Easter is around the corner, and this means the chance for a dog easter egg hunt. The upcoming holiday is prompting many pet parents to get creative with their four-legged friends.
If you’re a dog parent and are wondering how you can include your pup in the Easter festivities, then this is the article for you.
So, without further ado, let’s talk about how you can spoil your pooch with a dog Easter egg hunt!
What is A Dog Easter Egg Hunt?
A dog Easter egg hunt is similar to a human Easter egg hunt in a number of ways. Both can include a hunt for colorful plastic eggs that are filled with tasty treats, goodies, and toys.
However, the toys and treats hidden in Easter eggs for dogs will need to be dog-friendly. Why? Because dogs can’t eat some of the same treats as humans.
Where to Hide Treats
You should also make sure that your Easter Bunny hides your dog’s eggs in places your dog can reach easily and in places that are safe for your dog to be sniffing around in.
Keep in mind that dogs are intelligent. If they have found a treat somewhere once, they may continue to return to this spot to look for more treats later on.
Many dog-owning Easter bunnies opt to give their dog an Easter basket filled with dog toys, treats, and goodies. Others may fill plastic eggs with goodies and hide them about the house or backyard!
Banned Easter Treats
But remember, there are a number of treats that are popular on Easter that could seriously harm your dog. This includes chocolate which can be toxic to dogs.
Chocolate is a popular Easter treat but it can cause serious harm to your pooch, so keep an eye on Fido and keep chocolate out of his reach.
If you think your dog has accidentally ingested chocolate, call your veterinarian immediately.
So, what other Easter treats should you keep out of your dog’s reach?
For a full list of things that are bad for your dog, click here. Otherwise, keep reading to learn about some safe Easter treats Fido will love.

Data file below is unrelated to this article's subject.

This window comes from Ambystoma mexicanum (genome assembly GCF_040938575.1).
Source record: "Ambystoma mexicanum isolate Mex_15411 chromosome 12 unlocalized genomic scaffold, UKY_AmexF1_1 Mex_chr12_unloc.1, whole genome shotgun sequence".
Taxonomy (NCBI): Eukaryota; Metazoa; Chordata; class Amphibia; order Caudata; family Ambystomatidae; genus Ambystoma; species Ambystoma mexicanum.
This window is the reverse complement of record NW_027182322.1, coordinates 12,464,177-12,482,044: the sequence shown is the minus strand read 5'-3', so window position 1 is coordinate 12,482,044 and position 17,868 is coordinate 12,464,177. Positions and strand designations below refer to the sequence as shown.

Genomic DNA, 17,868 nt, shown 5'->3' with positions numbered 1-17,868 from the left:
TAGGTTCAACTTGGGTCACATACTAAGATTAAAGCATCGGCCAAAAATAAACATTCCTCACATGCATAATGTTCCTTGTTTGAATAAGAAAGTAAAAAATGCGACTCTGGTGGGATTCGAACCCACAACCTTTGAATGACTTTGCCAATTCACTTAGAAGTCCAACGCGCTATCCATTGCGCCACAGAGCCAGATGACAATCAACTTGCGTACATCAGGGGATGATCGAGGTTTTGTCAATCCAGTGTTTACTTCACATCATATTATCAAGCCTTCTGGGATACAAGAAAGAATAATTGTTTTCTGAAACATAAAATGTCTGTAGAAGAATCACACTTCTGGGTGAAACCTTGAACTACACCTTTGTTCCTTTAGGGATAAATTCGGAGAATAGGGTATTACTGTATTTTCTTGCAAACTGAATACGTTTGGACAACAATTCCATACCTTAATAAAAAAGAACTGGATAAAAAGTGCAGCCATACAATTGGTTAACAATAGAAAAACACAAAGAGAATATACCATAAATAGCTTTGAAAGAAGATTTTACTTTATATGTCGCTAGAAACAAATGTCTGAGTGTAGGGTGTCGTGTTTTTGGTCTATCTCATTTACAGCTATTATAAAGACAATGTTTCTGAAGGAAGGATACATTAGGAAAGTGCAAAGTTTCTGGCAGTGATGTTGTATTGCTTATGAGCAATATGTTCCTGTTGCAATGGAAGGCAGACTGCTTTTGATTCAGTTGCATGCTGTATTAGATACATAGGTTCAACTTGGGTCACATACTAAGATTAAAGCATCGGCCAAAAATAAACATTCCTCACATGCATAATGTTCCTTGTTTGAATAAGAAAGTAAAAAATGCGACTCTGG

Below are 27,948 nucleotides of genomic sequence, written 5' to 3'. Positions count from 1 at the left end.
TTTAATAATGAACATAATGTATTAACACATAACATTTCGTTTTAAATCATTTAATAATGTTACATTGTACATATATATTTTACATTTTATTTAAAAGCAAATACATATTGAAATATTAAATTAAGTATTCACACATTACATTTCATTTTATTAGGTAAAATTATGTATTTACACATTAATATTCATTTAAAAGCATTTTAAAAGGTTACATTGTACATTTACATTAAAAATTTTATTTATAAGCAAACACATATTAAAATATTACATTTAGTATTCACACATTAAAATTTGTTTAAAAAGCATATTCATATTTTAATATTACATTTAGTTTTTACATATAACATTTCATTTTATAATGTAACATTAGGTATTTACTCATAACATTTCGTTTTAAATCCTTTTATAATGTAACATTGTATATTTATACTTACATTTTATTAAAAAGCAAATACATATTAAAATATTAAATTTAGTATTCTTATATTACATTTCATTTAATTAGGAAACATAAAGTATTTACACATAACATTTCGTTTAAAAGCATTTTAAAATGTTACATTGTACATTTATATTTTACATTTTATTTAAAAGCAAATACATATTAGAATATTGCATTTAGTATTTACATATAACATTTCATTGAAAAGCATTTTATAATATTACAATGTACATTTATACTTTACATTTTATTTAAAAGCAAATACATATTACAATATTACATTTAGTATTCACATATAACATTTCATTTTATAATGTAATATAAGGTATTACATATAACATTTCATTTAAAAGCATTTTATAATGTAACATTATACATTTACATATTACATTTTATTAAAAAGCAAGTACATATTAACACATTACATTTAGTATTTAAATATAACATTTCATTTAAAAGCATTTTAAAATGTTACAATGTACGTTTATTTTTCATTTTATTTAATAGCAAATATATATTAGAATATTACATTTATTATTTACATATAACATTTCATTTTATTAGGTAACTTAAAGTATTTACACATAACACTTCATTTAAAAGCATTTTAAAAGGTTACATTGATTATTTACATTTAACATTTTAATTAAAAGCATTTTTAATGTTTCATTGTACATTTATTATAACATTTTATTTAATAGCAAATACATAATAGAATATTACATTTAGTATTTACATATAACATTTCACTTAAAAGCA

Dog Easter Egg Hunt Treats
As we mentioned above, chocolate is toxic to dogs due in part to its high levels of caffeine and sugar.
With that in mind, we also suggest staying away from other sweets like candy or foods with artificial flavors and dyes.
So, when you’re picking out treats to use for your dog in his dog-friendly Easter egg hunt, we suggest high-quality dog treats that are safe and healthy.
If you plan on hiding your dog’s treats in plastic Easter eggs to make the game more fun, we suggest smaller treats that will be easy to sniff out and fit in the eggs.
Zukes Mini Dog Treats
We love Zuke’s Mini Naturals Dog Treats for doggy Easter fun! And while this may not be a chocolate rabbit, your dog is going to love this rabbit recipe all the same!
Best of all, these tasty treats are small enough to fit into plastic eggs. Even hidden, they’re smelly enough to get the attention of your dog’s sensitive sniffer
Wellness Core Marrow Roasts
Another treat option is Wellness Core Marrow Roasts. These treats are all natural and grain free, and the perfect size for hiding in colorful eggs!
Rabbit Meat Treats
And finally, these rabbit meat treats by the Healthy Companion Company are not only perfect for a festive doggy Easter egg hunt, but they are also great for your dog’s joints, immune system, and oral health.
Treats from your Kitchen
But what if you are throwing together an impromptu dog Easter egg hunt and need to use pet-safe treats you have around the home?
A wonderful and healthy option that is perfect for Easter is carrots! Dogs love carrots for their juicy and sweet flavor, not to mention the vegetable goes along with the whole Easter and rabbit theme, don’t you think?
Suitable Toys For Easter Egg Hunts
Your dog may also enjoy getting new toys. Along with an Easter egg hunt for your pooch, why not offer him an Easter basket filled with new, dog-safe toys to play with?
ZippyPaws Burrow Bunny Toy
We love this ZippyPaws Burrow Squeaky Bunny.
This is a puzzle toy which is great for those extra smart pups who love to keep themselves occupied.
Blueberry Pet Plush Rabbit
There is also this Blueberry Dog Toy Plush Rabbit toy by Blueberry Pet. Both durable and adorable, this is the perfect Easter-themed gift for dogs!